Report Looks at Impact of Foreclosure Crisis, Recommends Future Policies
This is the second part of an article summarizing the chapter on Mortgages from a Center for Responsible Lending (CRL)research paper titled The State of Lending in America and its Impact on U.S. Households. Part one reviewed the role of the government in housing finance and looked at major players in that market.
The authors estimate that 12 million homes went into foreclosure between January 2007 and June 2012, doubling and sometimes tripling the historic foreclosure rate during any given previous quarter. Millions of homes that started the process have not yet completed it. CRL estimates that 3.3 million of owner-occupied loans originated between 2004 and 2008 completed the foreclosure process as of February 2012, with an additional 3.2 million of these loans 60 days or more delinquent or in some stage of the foreclosure.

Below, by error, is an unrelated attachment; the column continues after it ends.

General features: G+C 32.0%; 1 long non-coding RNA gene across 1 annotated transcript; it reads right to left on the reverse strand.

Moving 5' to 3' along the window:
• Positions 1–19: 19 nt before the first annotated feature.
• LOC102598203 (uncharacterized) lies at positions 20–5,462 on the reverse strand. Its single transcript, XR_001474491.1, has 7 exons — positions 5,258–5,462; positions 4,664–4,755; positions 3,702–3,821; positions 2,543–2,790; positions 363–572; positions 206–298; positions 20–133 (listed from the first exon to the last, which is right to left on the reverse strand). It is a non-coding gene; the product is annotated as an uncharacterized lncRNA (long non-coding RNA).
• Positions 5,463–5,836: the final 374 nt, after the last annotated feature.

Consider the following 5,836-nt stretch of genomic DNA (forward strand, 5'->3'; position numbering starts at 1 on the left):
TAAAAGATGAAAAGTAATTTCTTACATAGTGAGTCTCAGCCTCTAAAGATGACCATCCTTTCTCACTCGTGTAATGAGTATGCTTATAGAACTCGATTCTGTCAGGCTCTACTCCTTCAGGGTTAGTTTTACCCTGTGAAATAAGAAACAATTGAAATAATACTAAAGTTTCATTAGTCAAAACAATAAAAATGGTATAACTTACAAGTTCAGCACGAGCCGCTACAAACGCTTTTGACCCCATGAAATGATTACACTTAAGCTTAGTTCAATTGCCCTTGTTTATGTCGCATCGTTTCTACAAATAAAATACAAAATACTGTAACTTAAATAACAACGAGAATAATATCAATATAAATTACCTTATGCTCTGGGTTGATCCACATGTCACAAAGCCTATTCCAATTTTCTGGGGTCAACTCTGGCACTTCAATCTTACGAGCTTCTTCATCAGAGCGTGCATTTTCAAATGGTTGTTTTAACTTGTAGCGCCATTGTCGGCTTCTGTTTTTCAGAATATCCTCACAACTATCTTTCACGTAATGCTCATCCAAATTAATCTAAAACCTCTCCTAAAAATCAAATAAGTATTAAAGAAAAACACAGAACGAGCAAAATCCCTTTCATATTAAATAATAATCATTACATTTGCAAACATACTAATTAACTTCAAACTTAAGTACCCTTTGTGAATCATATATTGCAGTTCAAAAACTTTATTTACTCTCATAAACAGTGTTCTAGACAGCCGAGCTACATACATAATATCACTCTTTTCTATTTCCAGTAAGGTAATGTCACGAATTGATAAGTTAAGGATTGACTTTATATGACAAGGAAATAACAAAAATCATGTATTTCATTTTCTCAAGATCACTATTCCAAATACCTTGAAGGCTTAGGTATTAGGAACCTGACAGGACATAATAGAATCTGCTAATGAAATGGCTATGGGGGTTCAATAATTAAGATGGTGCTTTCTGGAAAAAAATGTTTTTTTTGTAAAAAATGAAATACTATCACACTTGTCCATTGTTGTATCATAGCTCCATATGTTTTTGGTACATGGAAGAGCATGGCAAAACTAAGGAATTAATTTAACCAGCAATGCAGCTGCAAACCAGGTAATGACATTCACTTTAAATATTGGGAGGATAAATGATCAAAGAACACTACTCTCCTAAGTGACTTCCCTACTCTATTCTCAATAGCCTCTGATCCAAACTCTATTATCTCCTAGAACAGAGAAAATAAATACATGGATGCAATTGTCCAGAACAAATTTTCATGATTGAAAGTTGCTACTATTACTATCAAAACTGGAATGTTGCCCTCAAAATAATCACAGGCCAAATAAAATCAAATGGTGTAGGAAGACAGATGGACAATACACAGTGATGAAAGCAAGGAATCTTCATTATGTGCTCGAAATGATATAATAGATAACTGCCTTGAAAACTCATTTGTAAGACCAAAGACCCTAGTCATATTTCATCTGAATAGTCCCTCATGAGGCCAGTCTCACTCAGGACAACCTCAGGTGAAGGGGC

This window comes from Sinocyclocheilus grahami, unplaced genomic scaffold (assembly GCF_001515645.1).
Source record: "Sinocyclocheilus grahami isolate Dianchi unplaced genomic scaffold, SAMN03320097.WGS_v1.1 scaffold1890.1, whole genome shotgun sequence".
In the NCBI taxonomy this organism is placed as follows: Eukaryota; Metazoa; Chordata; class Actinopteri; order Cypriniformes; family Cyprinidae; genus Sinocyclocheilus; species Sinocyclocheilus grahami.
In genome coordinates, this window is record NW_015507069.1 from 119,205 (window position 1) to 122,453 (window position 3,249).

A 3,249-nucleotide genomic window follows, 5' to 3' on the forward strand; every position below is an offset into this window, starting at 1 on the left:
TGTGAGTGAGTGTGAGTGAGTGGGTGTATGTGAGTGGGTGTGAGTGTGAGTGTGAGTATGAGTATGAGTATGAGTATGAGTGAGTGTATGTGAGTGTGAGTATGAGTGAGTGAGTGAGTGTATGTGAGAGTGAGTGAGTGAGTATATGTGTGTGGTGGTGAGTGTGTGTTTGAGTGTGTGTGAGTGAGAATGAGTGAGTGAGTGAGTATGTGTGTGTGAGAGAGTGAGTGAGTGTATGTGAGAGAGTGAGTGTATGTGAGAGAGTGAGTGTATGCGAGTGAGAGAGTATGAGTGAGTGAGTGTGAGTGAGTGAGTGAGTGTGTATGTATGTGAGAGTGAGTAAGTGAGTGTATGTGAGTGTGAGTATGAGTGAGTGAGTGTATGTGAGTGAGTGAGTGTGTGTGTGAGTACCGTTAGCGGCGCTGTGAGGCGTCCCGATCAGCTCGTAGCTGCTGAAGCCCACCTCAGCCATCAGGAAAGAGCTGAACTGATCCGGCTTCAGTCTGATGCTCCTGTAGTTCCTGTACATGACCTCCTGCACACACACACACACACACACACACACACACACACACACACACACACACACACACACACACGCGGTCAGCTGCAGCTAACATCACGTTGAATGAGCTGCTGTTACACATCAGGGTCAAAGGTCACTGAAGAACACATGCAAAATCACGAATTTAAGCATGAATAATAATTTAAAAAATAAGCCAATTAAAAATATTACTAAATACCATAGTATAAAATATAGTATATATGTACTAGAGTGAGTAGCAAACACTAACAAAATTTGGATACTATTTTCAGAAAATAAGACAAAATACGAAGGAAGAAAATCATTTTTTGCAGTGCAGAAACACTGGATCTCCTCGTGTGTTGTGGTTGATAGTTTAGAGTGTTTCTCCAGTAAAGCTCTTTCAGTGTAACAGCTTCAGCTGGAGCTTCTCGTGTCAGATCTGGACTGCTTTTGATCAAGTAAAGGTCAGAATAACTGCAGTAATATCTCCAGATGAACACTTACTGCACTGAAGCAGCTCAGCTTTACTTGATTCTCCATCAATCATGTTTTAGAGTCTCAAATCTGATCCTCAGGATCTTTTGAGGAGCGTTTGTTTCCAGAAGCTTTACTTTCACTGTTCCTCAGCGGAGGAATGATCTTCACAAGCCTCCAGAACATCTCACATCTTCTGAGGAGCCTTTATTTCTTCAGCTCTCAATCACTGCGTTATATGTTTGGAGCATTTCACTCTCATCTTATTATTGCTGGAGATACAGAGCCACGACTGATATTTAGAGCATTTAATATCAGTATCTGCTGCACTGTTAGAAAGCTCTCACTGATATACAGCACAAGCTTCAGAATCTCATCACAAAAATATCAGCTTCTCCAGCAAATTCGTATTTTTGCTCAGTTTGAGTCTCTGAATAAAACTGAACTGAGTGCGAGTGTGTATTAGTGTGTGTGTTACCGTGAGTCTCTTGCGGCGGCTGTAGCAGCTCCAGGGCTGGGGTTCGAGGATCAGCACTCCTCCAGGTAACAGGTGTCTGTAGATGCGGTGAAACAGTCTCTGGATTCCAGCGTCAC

Foreclosures have touched almost every geographic and demographic U.S. community but have hit hardest at middle- or higher-income and white non-Hispanics. However, while the foreclosure crisis has been widespread and the majority of affected borrowers have been white, the crisis has disproportionately affected borrowers of color. This disparate impact of the foreclosure crisis reflects that African-American and Latino borrowers were far more likely to receive higher-rate and other risky loan terms than white borrowers. For example, as the figure below shows, African-American borrowers were 2.8 times as likely to receive a higher-rate loan as a white borrower, and Latino borrowers were 2.3 times as likely to receive a loan with a prepayment penalty. As noted earlier, there is evidence that many of these borrowers could have qualified for more affordable and sustainable loans.